Worst case scenario was she picked up Eva and tossed her into the nearby canal. Morbid yes. But these are the thoughts of a new parent venturing through the small streets of central Vietnam with a six-month-old baby. 

Best case scenario? 

Jury’s still out on a best case. 

The story is a familiar one.  Restaurant, cafe, or random dark alley, everyone wants to steal our child. I gather it is mostly because our daughter is cute as a button and smiles at everyone with a pulse. They all have their reasons. Some have been more forthcoming in their motive. 

“She has face of foreigner.”, said one cafe owner. “She have white face.”

Thank you… I guess. 

Others say she reminds them of their children. One said that, even though moments before they had said they don’t have any children. Language barrier maybe? One grandma suggested her grandson and Eva get married. 

There has been upwards  of 40 different people whom we have met that have either held or tried to hold our child. It has pushed us, far more than the smells or spices we’ve encountered so far.  It has forced us to think deeply about our child’s needs and our own fears as parents. Traveling pushes people to grow. Traveling with a child in SE Asia should be no different. 

Who is this man?


Through it all, with any and all of these accounts, it has been a lesson in two things…

1. Community

The majority of the people we’ve met have the most genuine and heartfelt desires in wanting to hold our child. They see this precious little girl and it evokes the fondest of emotions. 

Compassion. Joy. Love. 

These are all emotions based out of their ideas of community. They have the perspective that your child is everyone’s child. That for the  benefit of the babe and the parents they each have a role in loving and caring for the whole family. 

They tell us to cover her head as we walk down the street if the sun comes out. They hold her to give mom and dad a break for a bit. Or they want to show to everyone around the beautiful joy of life so evident in a newborn baby’s eyes. They care for her as if she were theirs, because in part, she is. The second she enters their world she has become part of their community. It’s a beautiful thing. 

2. Relaxation

While we love the idea of community it is also scary. Very scary. Willingly handing your child to someone you met minutes before takes a mountain of courage. It also takes a motherly intuition that I do not possess. For this I defer to the wife in all aspects of Vietnamese community child sharing. 

In the end though, the more arms that hold our child the more relaxed we have become. Our assurance in Gods protection and the people’s overall desire to keep our child safe and cared for has grown immensely in the last week. 

My own mother speaks much of how relaxed she was with me, the ninth child, compared with the apprehensions she had with her firstborn child. Being relaxed takes time. It takes small steps of courage to find the patience and peace necessary to put the ‘joy and love of your life’ into a stranger’s arms. It also takes a strong wife who will not hesitate to say ‘No, thank you’, if she doesn’t feel comfortable with someone holding her baby – like she did with the rotten tooth woman at the beginning of this post.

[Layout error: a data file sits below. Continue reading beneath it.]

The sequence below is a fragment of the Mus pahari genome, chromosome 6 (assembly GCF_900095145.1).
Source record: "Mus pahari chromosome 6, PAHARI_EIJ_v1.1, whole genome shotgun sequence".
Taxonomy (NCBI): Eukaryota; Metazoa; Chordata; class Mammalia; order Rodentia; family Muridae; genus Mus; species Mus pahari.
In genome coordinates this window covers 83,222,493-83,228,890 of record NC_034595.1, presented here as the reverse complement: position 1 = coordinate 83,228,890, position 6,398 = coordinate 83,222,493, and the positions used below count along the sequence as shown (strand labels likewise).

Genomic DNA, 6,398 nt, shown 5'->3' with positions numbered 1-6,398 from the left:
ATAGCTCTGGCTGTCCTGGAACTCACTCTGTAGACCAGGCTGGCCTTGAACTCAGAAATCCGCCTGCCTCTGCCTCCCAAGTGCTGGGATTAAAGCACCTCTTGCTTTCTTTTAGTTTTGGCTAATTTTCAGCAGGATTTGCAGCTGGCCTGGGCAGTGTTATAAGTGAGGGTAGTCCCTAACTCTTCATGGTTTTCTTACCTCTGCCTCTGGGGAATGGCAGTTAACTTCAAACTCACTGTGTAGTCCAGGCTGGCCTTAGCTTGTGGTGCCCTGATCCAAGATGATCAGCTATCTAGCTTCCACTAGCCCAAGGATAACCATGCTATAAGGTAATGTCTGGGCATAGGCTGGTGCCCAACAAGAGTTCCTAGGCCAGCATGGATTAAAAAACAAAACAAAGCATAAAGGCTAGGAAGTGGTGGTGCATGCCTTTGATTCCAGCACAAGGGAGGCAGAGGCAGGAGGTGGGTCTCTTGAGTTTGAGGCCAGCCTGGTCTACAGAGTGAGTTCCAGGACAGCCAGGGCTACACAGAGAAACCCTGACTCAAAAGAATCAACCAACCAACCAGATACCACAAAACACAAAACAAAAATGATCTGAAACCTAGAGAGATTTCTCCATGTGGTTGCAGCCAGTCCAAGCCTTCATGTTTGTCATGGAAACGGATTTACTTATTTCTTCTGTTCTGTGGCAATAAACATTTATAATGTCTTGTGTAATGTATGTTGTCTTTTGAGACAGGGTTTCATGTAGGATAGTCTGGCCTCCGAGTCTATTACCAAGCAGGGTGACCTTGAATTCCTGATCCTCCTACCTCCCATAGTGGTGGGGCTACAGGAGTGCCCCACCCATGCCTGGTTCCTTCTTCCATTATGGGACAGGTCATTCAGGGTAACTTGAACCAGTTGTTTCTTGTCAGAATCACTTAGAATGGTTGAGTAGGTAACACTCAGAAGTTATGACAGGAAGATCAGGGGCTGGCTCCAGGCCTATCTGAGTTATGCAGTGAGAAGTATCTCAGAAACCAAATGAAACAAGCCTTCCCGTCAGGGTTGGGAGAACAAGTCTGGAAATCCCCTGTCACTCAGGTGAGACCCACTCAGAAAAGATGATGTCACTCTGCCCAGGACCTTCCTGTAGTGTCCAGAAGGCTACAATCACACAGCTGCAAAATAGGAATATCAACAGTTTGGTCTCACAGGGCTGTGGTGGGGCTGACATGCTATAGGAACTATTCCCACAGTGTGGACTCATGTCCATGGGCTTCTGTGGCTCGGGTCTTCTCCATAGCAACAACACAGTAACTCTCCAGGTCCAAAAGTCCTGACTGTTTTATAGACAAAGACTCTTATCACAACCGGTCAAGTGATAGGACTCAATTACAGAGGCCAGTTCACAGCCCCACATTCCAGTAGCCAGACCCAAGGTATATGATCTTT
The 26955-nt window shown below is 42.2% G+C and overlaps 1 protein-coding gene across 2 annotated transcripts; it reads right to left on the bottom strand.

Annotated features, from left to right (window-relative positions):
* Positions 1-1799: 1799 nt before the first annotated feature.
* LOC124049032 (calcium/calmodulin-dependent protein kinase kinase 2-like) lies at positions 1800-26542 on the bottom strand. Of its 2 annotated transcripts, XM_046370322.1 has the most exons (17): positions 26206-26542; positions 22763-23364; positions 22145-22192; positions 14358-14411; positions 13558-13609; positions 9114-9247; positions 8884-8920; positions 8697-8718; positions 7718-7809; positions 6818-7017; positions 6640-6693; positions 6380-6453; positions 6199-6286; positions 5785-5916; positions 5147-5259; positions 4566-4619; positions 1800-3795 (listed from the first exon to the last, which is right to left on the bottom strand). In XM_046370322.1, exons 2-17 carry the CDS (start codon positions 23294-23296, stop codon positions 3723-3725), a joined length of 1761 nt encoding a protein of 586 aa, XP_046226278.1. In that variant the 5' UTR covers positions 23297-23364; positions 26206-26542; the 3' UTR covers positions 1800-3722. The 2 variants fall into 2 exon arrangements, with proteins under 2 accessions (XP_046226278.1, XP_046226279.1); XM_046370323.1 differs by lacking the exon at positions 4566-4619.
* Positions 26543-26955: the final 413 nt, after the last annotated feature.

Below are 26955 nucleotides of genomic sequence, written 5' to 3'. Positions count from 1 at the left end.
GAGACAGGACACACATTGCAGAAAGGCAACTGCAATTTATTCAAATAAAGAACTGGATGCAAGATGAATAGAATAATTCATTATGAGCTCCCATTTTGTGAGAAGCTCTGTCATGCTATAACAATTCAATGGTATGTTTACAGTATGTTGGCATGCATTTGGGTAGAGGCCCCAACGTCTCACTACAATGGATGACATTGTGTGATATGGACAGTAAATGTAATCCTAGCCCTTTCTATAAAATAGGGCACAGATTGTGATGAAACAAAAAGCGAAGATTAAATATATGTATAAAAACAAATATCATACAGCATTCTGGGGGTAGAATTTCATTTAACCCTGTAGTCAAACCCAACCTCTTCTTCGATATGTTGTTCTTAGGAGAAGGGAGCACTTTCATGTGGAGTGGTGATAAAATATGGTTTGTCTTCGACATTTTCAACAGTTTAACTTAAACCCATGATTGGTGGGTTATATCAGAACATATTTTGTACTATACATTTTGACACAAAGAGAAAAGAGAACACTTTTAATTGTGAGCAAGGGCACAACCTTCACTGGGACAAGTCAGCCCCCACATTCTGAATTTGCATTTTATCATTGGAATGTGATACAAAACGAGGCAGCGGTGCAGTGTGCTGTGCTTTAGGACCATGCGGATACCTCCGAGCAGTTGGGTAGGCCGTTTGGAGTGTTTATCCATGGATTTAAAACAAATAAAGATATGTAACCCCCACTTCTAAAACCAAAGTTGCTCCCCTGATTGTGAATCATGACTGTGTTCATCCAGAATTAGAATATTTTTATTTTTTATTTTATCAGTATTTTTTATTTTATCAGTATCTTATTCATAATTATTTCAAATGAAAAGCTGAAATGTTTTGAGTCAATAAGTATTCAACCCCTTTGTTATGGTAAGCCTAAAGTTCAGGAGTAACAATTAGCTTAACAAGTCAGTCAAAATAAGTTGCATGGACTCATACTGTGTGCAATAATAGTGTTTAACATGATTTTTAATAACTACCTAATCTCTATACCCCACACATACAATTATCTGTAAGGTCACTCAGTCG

Whether it is community or comfort, traveling with our child has been immeasurably joyful. And so far, we’re pretty sure no one has tried to steal our child… yet. 

Dry Shoulders and Warm Hearts: Day 3 in Vietnam 

The rain fell in droves and we had not yet purchased our conical hats. The rain we expected. This was ‘Nam. I’ve seen Forest Gump. However, the fact that we had lasted 4 days without buying the prototypical hats worn by Vietnamese rice farmers?

 That was shocking. 

We had gone in search of a lunch spot, to satisfy both our hunger and our need to be out of the rain. When we saw the small house with its tiny table and chain link fence for a wall we almost walked by – thankfully, for our heads and our hearts, we didn’t. 

The “Restaurant” had two options: 

1) Chicken and Rice

2) Noodles and Pork

The venerable old woman got up from her bed inside her house, where she was watching television on a set bought in the 60’s, and greeted us warmly. Despite the lack of options it still took us a moment to decide what we would have. Should we get two chicken and one pork, or one chicken and two pork? Maybe they should have just had one item on the menu. 

When our host delivered the plates  we carved into them, marveling at the flavor and at our humble surroundings. Only in a small village like Hoi An, could you experience such contrast. We soaked it in as we sat in our small plastic red chairs. 


During our meal, the man of the house had stayed put in his chair mere feet away, carefully guarding their table of wares and… hats!!!

As the rain was still falling, we jumped at the chance to retain our dryness as well as a keepsake from such an experience. Of course, we purchased the largest hat he had. If not for the novelty than simply to keep our shoulders dry. In the end, we walked away with a dry upper torso and an extremely warm feeling, thanks in full to the unlikely restaurant and its two gracious hosts.